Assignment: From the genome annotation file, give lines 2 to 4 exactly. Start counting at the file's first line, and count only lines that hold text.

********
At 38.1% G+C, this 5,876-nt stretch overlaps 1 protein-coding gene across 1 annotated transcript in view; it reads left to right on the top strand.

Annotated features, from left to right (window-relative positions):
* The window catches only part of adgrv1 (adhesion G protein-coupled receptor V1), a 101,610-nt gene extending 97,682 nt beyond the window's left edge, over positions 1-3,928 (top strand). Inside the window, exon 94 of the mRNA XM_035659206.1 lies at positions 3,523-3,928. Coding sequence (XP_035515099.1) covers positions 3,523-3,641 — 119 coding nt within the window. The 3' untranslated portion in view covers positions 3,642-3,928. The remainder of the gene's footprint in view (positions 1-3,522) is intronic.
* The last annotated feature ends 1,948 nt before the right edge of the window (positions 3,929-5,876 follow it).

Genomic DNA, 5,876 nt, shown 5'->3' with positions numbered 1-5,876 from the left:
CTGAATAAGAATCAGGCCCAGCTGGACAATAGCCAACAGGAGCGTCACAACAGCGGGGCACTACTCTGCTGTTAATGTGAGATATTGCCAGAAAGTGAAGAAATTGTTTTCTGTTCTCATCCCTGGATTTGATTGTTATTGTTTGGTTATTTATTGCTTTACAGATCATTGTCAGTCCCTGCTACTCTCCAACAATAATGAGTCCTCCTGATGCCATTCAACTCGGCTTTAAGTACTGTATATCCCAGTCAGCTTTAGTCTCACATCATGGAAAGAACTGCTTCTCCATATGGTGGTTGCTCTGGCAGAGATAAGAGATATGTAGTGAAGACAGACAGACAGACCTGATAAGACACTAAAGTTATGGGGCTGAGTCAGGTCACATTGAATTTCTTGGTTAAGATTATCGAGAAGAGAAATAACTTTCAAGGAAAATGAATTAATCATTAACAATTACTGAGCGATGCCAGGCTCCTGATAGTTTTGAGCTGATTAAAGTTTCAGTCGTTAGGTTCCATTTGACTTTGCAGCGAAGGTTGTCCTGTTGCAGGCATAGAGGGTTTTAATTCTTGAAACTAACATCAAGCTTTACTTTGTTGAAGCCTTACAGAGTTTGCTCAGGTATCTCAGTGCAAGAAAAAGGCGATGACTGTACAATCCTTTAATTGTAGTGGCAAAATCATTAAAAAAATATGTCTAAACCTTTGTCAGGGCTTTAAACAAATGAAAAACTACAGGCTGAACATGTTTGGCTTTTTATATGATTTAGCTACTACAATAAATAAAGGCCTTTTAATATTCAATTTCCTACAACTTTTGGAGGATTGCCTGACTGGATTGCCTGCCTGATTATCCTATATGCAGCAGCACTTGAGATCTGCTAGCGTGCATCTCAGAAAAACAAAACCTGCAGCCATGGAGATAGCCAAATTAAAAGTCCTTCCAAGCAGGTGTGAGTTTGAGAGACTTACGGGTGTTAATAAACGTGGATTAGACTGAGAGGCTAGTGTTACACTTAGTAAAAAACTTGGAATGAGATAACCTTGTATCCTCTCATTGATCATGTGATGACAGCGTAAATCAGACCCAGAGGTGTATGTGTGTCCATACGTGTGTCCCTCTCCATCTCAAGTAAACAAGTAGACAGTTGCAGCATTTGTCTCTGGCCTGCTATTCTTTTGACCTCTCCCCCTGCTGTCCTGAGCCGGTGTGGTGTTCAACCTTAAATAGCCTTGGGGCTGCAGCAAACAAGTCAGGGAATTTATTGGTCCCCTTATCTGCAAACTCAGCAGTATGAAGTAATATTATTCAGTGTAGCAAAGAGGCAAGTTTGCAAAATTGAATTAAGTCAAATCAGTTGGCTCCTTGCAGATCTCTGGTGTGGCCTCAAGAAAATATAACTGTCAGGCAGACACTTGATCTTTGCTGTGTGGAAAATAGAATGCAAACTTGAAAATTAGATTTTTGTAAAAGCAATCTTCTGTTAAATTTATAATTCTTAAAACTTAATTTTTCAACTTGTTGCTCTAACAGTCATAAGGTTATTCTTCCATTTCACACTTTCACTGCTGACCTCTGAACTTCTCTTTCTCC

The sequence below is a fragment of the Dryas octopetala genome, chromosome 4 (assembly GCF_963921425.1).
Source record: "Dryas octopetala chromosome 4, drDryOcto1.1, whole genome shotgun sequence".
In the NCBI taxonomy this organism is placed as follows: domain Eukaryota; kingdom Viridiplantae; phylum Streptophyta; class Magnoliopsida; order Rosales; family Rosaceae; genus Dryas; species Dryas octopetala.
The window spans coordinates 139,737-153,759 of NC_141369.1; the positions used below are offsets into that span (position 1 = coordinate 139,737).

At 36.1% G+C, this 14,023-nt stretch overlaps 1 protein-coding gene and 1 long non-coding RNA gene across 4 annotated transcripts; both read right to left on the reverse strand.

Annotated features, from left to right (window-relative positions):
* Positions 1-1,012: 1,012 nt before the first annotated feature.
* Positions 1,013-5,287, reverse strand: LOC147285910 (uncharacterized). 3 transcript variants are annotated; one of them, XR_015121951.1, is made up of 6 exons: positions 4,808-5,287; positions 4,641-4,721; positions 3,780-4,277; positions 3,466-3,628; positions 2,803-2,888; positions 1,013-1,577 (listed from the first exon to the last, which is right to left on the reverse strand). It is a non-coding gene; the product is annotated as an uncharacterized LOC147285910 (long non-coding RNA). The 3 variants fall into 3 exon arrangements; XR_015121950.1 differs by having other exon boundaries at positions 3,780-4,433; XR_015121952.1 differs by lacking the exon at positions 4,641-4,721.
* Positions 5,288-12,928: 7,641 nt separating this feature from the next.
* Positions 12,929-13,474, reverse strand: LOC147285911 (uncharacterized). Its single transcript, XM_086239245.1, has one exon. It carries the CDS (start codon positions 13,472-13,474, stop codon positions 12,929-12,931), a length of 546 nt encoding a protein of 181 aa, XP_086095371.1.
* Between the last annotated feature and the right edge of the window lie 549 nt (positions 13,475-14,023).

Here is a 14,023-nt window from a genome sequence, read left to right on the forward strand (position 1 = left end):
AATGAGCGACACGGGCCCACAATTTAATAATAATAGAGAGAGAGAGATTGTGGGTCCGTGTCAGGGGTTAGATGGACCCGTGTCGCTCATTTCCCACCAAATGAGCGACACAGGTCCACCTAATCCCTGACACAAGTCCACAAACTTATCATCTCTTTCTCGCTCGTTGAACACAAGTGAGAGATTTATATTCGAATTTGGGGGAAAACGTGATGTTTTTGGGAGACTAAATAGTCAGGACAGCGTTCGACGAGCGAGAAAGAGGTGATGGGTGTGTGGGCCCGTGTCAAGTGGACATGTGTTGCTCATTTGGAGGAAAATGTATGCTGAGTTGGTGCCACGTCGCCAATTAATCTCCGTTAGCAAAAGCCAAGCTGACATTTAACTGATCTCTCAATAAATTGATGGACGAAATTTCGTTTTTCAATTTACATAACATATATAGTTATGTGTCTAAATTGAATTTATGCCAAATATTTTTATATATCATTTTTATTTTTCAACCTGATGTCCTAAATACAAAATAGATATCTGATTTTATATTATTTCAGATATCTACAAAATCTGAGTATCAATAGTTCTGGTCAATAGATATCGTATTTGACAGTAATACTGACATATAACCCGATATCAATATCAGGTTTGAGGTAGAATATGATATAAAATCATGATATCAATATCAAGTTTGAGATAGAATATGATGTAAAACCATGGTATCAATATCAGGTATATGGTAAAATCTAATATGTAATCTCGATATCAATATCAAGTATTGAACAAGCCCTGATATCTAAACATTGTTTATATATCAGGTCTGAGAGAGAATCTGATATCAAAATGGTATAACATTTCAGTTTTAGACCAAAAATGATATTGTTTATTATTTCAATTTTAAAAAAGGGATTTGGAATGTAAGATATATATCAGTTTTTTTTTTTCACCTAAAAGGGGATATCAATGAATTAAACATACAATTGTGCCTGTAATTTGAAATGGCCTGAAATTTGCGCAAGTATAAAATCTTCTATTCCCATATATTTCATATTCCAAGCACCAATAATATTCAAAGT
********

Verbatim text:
Annotated features, from left to right (window-relative positions):
* The window catches only part of adgrv1 (adhesion G protein-coupled receptor V1), a 101,610-nt gene extending 97,682 nt beyond the window's left edge, over positions 1-3,928 (top strand). Inside the window, exon 94 of the mRNA XM_035659206.1 lies at positions 3,523-3,928. Coding sequence (XP_035515099.1) covers positions 3,523-3,641 — 119 coding nt within the window. The 3' untranslated portion in view covers positions 3,642-3,928. The remainder of the gene's footprint in view (positions 1-3,522) is intronic.
* The last annotated feature ends 1,948 nt before the right edge of the window (positions 3,929-5,876 follow it).